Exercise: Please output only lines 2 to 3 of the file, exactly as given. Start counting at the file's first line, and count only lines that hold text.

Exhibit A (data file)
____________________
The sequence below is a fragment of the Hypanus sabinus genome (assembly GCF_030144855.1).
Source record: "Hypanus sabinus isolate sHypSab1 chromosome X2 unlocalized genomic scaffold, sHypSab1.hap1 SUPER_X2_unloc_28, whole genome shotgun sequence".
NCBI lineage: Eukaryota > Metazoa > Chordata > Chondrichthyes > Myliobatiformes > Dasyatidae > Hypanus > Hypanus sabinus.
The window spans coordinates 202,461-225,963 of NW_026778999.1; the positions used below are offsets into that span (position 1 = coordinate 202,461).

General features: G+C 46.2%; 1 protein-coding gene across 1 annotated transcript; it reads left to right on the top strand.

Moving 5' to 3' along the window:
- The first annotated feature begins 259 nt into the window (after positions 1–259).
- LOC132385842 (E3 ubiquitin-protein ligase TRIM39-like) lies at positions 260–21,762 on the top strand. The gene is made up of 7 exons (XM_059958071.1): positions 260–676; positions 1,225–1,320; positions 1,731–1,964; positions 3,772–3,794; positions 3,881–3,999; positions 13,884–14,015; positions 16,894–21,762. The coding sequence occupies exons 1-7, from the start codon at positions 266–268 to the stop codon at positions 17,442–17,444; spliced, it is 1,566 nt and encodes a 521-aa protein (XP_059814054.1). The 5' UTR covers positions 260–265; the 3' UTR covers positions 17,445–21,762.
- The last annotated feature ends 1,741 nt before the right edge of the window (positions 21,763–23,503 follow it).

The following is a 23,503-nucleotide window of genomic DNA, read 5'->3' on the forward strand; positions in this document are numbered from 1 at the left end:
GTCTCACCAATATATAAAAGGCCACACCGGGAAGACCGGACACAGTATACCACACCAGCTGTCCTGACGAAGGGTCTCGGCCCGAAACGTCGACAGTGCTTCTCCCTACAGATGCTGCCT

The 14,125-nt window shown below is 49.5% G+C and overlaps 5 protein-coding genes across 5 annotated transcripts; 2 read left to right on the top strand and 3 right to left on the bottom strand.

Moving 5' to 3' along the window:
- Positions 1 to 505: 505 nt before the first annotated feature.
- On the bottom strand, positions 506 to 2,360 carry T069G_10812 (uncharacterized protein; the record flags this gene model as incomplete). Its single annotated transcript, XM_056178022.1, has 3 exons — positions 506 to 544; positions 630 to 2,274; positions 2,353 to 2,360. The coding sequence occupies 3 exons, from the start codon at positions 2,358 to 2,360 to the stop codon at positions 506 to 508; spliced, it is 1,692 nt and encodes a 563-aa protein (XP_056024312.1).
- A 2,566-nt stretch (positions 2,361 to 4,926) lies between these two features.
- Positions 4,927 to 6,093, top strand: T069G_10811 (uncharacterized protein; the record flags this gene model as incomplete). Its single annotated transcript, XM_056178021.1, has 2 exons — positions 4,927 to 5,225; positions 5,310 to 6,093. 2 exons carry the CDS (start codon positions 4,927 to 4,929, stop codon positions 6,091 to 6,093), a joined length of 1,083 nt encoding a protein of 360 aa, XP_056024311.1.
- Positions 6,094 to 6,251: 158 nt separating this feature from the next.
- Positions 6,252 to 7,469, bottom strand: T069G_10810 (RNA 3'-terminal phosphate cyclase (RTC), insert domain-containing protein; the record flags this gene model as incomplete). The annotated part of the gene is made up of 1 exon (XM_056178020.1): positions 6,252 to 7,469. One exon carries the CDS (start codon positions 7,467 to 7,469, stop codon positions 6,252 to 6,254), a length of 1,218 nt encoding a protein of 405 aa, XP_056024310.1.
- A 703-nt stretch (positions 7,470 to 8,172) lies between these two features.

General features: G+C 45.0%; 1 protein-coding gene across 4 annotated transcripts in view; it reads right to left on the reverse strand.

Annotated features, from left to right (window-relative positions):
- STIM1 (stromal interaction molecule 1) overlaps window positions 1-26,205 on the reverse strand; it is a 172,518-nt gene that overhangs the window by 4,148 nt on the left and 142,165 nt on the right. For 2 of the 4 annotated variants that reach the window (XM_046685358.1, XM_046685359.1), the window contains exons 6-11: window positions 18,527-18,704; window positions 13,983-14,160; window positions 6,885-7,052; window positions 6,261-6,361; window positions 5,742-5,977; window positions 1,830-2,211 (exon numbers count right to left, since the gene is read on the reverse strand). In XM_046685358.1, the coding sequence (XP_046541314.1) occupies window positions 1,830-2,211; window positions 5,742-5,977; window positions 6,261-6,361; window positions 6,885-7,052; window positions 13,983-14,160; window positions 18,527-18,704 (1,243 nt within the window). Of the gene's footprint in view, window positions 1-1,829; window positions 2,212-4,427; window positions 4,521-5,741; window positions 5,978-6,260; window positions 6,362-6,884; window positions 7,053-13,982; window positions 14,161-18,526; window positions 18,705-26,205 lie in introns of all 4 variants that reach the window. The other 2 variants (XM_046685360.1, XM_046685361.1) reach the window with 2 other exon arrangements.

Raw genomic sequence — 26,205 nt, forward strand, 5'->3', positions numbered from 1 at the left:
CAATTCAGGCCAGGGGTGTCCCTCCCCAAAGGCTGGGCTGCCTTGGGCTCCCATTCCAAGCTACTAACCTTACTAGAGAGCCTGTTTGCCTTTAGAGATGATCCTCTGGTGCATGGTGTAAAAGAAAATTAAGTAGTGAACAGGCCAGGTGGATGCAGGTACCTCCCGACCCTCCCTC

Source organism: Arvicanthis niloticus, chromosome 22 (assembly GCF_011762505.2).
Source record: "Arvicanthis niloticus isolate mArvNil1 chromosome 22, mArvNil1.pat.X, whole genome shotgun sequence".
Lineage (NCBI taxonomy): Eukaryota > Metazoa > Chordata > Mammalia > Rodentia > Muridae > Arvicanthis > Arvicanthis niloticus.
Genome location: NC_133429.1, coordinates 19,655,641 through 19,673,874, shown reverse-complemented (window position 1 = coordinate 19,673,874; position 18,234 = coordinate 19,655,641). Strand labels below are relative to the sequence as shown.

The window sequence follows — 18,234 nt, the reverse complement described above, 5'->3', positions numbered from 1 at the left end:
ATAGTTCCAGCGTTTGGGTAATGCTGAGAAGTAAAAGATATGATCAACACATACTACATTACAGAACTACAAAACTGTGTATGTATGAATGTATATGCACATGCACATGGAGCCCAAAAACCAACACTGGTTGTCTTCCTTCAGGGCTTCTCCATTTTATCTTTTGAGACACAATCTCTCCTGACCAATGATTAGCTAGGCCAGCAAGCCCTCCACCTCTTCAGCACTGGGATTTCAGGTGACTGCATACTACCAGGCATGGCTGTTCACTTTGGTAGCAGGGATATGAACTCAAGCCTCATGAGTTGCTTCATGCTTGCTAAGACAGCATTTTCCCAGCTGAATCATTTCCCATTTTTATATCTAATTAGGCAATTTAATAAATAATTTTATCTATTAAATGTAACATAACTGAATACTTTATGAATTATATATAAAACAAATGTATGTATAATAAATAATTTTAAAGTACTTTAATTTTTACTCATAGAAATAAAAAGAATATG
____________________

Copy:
Source record: "Hypanus sabinus isolate sHypSab1 chromosome X2 unlocalized genomic scaffold, sHypSab1.hap1 SUPER_X2_unloc_28, whole genome shotgun sequence".
NCBI lineage: Eukaryota > Metazoa > Chordata > Chondrichthyes > Myliobatiformes > Dasyatidae > Hypanus > Hypanus sabinus.